Packer said additional analysis pointed to a major difference in the effect of the drug starting at 40% ejection fraction, which he said was especially puzzling because “we know that the value of 40% is an arbitrary cut point with no real pathophysiological meaning. So, we dug deeper into the data by re-examining the definition we used for renal events.” In the trials, the researchers agreed to use an EGFR decline of 40% and renal death as the definition of major renal event. “The more conventional definition is an EGFR decline of 50%,” he said. But even when they re-analyzed the data using the 50% EGFR decline, the “effect of empagliflozin was not significant.”

During a panel discussion following his presentation, Packer was asked to weigh in on an evolving discussion about how ejection fractions should be characterized: what is reduced ejection faction, what is preserved and, finally, what is “normal?”

John J. V. McMurray, MD, of the Western Infirmary Glasgow, who chaired the Hot Line session, said, “I think that the 50% threshold is no longer viable, and I think our concept of 40% to 50% as markedly reduced has to be revisited… It may depend upon the drug, but I think 60% to 65% is clearly the normal range.”

Packer agreed that the 50% threshold—meaning that below 50% was reduced EF and above 50% was preserved EF—needs to be replaced.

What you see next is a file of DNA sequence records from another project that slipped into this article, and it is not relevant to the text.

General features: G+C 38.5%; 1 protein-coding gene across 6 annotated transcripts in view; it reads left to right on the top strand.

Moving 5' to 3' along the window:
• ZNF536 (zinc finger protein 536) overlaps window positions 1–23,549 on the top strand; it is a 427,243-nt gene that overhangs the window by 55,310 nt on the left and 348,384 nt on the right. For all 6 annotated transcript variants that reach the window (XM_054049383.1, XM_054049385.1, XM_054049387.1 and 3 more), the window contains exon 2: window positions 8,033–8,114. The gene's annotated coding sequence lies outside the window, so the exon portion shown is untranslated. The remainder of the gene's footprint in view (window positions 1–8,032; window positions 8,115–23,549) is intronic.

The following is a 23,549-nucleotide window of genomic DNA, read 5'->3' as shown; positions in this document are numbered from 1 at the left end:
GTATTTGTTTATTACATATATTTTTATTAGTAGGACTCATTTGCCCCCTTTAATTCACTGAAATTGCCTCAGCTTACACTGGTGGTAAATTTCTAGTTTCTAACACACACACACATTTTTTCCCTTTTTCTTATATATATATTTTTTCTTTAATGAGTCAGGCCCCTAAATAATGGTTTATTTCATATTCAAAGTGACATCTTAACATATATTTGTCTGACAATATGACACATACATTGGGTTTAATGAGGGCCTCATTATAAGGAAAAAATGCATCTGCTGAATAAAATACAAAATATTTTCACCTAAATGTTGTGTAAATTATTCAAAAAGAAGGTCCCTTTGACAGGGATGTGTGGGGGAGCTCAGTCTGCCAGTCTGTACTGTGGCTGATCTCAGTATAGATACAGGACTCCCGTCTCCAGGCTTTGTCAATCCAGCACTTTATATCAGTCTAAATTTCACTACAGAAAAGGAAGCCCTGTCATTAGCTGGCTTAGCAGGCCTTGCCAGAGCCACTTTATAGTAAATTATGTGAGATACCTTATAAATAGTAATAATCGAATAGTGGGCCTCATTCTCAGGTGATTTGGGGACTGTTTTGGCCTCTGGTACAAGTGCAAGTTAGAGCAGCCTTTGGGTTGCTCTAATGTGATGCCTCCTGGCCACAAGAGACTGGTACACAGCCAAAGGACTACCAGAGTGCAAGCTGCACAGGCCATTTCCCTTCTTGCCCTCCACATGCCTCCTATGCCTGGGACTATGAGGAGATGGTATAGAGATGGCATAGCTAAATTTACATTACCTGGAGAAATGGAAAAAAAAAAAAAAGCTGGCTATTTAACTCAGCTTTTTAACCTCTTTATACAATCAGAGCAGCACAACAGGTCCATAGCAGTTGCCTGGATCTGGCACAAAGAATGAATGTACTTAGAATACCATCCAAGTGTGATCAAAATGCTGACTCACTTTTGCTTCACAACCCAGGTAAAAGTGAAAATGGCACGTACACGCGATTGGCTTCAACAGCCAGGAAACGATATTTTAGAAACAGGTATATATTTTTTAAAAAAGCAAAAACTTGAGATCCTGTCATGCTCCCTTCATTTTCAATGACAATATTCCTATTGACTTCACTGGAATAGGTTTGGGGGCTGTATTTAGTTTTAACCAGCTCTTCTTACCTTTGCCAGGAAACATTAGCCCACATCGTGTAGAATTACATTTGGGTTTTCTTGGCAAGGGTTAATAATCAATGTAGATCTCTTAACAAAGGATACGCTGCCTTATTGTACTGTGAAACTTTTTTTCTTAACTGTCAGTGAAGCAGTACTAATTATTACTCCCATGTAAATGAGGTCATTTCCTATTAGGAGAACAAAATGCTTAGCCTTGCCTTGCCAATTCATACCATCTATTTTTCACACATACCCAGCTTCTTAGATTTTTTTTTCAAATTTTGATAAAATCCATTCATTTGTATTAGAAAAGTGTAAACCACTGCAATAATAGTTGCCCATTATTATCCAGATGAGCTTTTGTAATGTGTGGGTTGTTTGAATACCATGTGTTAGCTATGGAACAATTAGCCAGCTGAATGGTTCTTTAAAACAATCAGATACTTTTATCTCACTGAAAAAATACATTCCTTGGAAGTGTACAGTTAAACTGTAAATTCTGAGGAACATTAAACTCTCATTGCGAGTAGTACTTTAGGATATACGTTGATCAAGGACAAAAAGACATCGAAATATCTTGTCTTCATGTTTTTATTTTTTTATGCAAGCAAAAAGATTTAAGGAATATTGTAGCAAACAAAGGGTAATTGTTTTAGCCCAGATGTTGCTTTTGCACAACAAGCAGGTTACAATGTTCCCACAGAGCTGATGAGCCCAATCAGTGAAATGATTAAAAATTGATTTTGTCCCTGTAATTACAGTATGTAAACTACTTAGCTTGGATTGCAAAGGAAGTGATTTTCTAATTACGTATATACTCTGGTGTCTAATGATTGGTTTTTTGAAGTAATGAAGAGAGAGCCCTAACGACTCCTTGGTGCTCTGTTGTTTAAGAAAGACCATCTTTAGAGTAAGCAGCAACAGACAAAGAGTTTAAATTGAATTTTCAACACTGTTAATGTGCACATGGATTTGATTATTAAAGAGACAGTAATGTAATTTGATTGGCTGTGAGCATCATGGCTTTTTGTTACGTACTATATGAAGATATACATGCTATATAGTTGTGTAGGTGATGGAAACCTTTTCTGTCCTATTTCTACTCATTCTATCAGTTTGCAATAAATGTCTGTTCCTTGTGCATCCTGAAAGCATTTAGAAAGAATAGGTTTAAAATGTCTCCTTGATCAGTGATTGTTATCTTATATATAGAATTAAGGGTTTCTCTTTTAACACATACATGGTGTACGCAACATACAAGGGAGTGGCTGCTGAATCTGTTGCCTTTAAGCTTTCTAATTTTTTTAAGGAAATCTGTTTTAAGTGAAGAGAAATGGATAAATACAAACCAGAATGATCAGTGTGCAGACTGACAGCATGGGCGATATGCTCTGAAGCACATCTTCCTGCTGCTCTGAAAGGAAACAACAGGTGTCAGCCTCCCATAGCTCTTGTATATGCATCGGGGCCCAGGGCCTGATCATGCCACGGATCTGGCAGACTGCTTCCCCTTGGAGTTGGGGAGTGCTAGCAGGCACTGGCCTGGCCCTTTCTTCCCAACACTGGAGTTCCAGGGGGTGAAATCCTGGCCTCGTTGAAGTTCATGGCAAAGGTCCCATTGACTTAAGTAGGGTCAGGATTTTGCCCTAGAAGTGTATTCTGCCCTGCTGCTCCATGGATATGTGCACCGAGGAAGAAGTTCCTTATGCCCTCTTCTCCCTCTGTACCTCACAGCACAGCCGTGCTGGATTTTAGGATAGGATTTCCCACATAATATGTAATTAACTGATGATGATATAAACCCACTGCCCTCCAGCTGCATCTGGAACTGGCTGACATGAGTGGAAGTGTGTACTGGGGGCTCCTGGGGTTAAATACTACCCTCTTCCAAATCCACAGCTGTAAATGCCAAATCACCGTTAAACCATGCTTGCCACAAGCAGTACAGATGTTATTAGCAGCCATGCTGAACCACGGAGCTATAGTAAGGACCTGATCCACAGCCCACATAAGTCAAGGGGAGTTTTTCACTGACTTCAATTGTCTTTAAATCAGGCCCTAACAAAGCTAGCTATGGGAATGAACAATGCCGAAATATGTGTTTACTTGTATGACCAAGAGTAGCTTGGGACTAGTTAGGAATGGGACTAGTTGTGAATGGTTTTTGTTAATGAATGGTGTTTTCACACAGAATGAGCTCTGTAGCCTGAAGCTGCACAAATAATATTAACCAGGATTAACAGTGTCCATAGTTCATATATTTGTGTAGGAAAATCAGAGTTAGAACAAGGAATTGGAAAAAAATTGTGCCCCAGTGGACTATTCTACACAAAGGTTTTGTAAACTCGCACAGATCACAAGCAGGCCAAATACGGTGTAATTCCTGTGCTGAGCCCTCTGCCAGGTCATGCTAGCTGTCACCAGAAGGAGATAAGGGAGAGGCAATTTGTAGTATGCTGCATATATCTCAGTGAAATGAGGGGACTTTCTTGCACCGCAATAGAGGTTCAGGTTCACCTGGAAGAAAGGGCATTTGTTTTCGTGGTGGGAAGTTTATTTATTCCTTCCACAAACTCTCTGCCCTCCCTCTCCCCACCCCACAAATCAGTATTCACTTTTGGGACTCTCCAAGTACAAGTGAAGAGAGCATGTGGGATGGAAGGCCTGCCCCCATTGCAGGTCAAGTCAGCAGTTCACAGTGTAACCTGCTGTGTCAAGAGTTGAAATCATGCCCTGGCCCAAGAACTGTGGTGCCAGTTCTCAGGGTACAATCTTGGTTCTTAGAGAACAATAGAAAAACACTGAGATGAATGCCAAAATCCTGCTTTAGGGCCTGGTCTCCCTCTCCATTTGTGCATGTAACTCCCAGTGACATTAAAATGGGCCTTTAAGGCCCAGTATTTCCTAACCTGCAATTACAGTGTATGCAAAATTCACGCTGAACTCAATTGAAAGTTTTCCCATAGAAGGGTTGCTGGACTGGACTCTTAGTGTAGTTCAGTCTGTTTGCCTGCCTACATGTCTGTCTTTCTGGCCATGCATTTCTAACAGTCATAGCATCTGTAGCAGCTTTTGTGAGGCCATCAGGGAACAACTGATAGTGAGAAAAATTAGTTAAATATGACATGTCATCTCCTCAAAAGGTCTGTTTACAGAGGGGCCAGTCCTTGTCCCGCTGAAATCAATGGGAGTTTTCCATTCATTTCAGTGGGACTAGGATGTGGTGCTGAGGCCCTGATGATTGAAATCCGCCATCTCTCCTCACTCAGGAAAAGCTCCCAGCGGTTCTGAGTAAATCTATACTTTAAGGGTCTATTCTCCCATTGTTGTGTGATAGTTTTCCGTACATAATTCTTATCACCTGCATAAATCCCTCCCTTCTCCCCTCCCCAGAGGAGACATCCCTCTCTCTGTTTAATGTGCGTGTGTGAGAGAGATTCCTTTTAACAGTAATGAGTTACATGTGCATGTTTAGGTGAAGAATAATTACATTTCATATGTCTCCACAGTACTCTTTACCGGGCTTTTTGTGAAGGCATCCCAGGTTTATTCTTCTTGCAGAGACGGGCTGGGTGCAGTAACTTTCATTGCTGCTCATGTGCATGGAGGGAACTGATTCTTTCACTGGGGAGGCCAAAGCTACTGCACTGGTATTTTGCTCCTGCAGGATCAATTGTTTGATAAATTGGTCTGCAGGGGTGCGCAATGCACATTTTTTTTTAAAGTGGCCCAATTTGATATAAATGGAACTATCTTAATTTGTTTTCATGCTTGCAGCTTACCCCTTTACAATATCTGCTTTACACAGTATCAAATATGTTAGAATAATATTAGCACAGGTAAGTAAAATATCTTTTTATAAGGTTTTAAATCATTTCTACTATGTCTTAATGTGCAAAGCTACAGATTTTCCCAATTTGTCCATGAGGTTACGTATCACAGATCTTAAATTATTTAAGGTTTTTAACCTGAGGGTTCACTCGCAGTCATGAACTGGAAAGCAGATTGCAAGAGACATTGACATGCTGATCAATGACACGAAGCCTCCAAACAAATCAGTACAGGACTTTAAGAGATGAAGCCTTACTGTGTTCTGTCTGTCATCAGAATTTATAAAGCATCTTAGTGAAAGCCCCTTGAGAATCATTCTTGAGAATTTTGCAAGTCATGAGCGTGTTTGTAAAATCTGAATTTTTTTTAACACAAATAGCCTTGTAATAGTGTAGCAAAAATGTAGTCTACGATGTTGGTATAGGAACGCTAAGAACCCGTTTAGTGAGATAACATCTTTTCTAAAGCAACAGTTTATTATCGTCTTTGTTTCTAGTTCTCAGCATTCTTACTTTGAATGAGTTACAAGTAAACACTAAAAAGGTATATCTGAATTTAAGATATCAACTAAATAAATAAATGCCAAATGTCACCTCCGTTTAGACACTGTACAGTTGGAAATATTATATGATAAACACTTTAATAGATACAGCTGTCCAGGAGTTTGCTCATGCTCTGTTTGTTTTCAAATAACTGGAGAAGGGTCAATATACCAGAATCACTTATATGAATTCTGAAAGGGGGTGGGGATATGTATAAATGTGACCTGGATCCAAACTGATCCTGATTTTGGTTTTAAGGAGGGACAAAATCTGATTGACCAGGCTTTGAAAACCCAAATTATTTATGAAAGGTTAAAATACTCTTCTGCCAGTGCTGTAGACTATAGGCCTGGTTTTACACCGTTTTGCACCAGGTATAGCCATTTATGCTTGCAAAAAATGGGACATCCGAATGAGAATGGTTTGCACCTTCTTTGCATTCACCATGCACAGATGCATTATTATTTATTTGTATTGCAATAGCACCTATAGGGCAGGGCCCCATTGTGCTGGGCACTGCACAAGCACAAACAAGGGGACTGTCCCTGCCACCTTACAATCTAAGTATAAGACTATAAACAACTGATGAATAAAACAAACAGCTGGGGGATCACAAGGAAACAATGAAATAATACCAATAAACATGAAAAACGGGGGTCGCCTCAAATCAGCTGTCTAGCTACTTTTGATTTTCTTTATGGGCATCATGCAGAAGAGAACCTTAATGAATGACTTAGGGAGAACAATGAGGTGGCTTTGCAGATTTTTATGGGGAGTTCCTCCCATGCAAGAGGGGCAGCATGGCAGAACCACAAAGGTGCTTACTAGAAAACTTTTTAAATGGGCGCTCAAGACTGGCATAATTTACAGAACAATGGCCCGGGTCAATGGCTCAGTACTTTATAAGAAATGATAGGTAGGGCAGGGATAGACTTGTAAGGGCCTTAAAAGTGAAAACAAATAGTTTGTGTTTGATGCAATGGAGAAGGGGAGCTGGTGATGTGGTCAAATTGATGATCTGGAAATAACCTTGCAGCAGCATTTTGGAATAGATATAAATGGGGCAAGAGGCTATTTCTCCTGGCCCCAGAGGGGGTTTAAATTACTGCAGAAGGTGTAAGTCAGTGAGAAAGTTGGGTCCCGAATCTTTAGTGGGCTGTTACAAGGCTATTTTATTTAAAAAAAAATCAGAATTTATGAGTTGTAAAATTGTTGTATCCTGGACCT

Another panelist, Frank Ruschitzka, MD, of University Heart Center in Zurich, Switzerland, suggested that “it is time to do away with preserved ejection fraction terminology… less than 65% should be considered mildly reduced and 65% should be normal. Heart failure with normal ejection fraction.”

Packer said that the population of HFpEF patients with ejection fractions of 65% or more are a “unique population that needs to be studied. They have interesting characteristics: dyspnea, a remarkably low BNP level… I’m not sure they actually have heart failure.”

Nonetheless, he concluded that when taken together, “these findings demonstrate the benefits of empagliflozin across a broad range of patients with heart failure with a reduced and preserved ejection fraction, including many not effectively treated with currently available agents.”

  1. A pooled analysis of patient level data from almost 10,000 heart failure patients treated with empagliflozin showed reduced HF hospitalizations, irrespective of EF.

  2. The pooled anlaysis of data from two EMPEROR trials found that empagliflozin did not demonstrate a renal benefit in patients with ejection fractions above 40%.

Peggy Peck, Editor-in-Chief, BreakingMED™

Boehringer Ingelheim and Eli Lilly Company funded EMPEROR-Reduced and EMPEROR-Preserved.

Packer was the Chair of the Executive Committee for the EMPEROR Trials Progra and is a consultant to Boehringer Ingelheim and Eli Lilly in matters related to the EMPEROR-Reduced and EMPEROR-Preserved trials and the EMPEROR Trials Program.

Cat ID: 204

Topic ID: 74,204,730,204,3,127,790,192,925,203